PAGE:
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From Classroom to Online: How to Keep Your Attendees’ Attention

Even ‘live’, you can lose the attention of your audience. Read one method to keep your audience’s attention online.

How do you keep your audience’s attention when you go from classroom to online? That was the biggest concern my audience expressed in the survey prior to my webinar, Masterclass: How to Go from Classroom to Online. (See below for information. I’m doing the webinar again June 11, with special emphasize on how to keep the audience’s attention). 

The Problem We’ve Unwittingly Created in our Classroom Teaching

When we’re teaching ‘live’, we tend to use two ‘delivery methods’. (‘Delivery methods are the methods we use to teach). We rely on



In other words, we’re speaking to the whole audience the whole time. It works, to some extent, when we’re ‘live’, because we are good talkers. We get lots of reaction and input from our audience (especially certain audiences, like real estate pros). It’s easy for us. We don’t have to get skilled in any other delivery methods (like task force, role play, activity plan). 

Question: How much of the time do you lecture or hold discussions (so you’re talking to or with your whole group) when you’re teaching ‘live’?


Why? Because going online requires we flex our teaching methods and use the online tools available to us. 

Why the Challenge?

Most of us use lots of lecture and discussion in the classroom. How are you going to use discussion (the only method many instructors use ‘live’) when you go online?

Most of the time, your audience online is muted. You can’t just ask a question and hope to get an answer. And, if you unmute the whole audience, you may have a fruit basket upset, if you have a large audience. 

What to Use Online if You’ve Relied on Lecture and Discussion

Think back through a ‘live’ course you taught recently. Think of a question you asked during a discussion. How could you get your audience’s attention and interest online with that question? Substitute that question with a poll.

Use a Poll

Polls are a great way to gather information about your audience and use that information as a ‘bridge’ from one section of your course to another. It’s also a good way to capture an audience’s attention toward the beginning of the online session. (See my webinar for tips on constructing that webinar, too).  

Where to place your poll:

Think of a section of your course where you could gather information. For example, when I’m doing the webinar I’ve mentioned here, I ask attendees the amount of time they can concentrate online. Then, I use those poll results to  start the section on ‘how to hold attendees’ attention online’.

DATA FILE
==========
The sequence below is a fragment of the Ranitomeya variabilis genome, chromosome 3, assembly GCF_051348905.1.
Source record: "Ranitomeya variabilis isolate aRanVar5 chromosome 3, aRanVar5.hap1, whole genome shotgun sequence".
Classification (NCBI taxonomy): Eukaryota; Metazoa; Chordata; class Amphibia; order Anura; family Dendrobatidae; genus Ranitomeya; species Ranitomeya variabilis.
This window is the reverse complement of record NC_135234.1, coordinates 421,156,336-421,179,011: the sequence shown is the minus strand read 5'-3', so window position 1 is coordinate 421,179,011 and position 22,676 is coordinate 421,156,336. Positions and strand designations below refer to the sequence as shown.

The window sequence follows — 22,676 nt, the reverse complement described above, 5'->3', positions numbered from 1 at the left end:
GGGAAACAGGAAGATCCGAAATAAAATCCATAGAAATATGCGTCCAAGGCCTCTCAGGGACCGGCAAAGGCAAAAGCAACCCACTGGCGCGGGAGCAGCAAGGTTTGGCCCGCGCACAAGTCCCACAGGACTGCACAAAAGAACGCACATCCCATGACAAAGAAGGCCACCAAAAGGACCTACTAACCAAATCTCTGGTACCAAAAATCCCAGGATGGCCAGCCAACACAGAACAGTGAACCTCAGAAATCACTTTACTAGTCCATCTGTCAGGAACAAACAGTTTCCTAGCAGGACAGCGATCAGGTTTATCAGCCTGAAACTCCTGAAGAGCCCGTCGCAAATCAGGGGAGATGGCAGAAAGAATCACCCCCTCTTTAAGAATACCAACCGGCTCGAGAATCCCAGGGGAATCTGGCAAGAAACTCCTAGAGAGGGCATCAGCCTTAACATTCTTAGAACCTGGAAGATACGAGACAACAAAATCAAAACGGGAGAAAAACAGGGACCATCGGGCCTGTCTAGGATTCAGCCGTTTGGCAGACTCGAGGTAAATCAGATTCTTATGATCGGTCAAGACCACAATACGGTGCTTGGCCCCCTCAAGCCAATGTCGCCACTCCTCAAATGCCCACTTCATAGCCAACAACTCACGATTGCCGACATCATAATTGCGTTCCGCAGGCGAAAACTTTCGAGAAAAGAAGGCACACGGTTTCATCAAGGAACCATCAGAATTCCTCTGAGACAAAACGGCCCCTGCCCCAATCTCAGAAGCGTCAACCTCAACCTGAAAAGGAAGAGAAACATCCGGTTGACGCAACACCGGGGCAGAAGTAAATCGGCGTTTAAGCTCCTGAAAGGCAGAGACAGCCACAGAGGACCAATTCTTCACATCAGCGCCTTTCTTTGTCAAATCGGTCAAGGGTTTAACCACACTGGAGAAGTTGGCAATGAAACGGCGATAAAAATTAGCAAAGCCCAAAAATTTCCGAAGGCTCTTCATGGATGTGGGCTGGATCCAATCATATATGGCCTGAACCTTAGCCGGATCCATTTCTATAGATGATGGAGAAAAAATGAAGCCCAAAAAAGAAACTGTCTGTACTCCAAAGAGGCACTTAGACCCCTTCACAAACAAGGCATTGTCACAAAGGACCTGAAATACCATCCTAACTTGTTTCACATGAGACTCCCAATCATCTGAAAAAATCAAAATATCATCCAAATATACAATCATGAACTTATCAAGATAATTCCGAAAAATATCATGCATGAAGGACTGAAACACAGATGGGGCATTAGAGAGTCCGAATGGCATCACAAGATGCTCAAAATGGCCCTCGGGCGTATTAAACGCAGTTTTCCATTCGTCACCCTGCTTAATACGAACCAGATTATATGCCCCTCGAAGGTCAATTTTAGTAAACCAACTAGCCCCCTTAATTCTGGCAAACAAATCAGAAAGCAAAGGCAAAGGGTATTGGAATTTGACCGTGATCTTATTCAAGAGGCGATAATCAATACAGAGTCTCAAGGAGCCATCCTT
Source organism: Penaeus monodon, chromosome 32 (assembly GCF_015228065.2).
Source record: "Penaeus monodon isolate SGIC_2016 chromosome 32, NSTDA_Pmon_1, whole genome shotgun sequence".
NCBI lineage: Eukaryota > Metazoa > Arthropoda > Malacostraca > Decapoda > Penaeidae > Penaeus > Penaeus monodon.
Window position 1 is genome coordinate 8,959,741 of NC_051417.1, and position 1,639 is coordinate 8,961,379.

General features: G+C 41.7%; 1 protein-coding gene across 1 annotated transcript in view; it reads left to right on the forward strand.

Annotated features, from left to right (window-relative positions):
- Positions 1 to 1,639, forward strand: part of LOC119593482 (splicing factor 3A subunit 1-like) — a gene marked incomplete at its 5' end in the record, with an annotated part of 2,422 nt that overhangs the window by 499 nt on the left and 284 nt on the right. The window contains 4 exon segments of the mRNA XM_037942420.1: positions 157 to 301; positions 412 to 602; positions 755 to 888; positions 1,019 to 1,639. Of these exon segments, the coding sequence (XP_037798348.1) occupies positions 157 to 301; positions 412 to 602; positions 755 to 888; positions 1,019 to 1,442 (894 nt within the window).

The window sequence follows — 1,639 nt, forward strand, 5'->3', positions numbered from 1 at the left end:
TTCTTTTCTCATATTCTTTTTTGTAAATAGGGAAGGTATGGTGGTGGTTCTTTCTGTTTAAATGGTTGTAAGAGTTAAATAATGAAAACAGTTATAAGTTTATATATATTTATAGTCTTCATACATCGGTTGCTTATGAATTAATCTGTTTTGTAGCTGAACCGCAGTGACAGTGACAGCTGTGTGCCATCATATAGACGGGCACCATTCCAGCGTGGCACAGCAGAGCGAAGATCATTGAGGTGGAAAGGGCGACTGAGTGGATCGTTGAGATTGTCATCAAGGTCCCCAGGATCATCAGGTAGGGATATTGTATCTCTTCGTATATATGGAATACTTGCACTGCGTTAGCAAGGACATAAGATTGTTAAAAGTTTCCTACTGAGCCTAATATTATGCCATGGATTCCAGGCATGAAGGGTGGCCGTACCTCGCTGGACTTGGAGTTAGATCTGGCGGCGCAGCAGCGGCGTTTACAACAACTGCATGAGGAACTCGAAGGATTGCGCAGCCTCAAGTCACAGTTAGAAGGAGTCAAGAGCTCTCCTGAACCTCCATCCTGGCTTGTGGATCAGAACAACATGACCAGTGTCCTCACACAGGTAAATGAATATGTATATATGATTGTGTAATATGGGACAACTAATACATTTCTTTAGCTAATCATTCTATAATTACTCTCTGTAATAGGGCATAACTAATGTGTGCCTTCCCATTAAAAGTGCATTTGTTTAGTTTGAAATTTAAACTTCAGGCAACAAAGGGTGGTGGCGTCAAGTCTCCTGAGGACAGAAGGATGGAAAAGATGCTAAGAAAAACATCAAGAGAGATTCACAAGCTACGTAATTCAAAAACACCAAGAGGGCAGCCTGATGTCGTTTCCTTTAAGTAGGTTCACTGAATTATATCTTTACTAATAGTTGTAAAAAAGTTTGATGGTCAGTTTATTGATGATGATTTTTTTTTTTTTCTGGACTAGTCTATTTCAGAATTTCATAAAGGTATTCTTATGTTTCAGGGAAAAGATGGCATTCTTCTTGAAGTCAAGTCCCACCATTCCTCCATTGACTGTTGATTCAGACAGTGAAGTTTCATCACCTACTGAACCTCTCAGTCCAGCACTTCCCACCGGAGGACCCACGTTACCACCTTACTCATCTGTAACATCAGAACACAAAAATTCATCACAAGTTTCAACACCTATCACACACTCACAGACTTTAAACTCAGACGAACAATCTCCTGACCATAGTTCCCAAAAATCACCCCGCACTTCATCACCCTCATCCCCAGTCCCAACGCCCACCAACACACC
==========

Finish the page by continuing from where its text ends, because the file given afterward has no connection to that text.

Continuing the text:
Question: Where could you place a poll?

In my next blog, we’ll investigate more methods to get and keep your audience’s attention when you go from classroom to online.

What’s your challenge in taking your classroom to online? Let me know and I’ll give you some tips.

Masterclass: How to Go from Classroom to Online

Masterclass From Classroom to Online

If you’re facing challenges of translating your ‘live’ classroom to online, join us for Masterclass: How to Go from Classroom to Online.

When: June 11 (Thursday)

Time: 10-11 am PDT

Click here to register.

You’ll learn how to create a great course structure, how to hold your audience’s attention, how to add variety to your course, and tips to present your classroom course for a successful online event. This webinar is created especially for those trainers presenting to real estate professionals–and valuable for anyone who wants to ‘translate’ their classroom course to a professional online experience. 

As a three-decade trainer of real estate trainers, I’ve learned the special presentation methods needed to keep and hold real estate professionals’ attention. I’ll show you how to include these in your online course structure.

Bonus for attending: A 2-page checklist to use to take your classroom course online with verve.)

Click here to register. (By the way, when you register, you’ll get a survey to let me know what you want me to address, so the webinar will be most valuable to you.)

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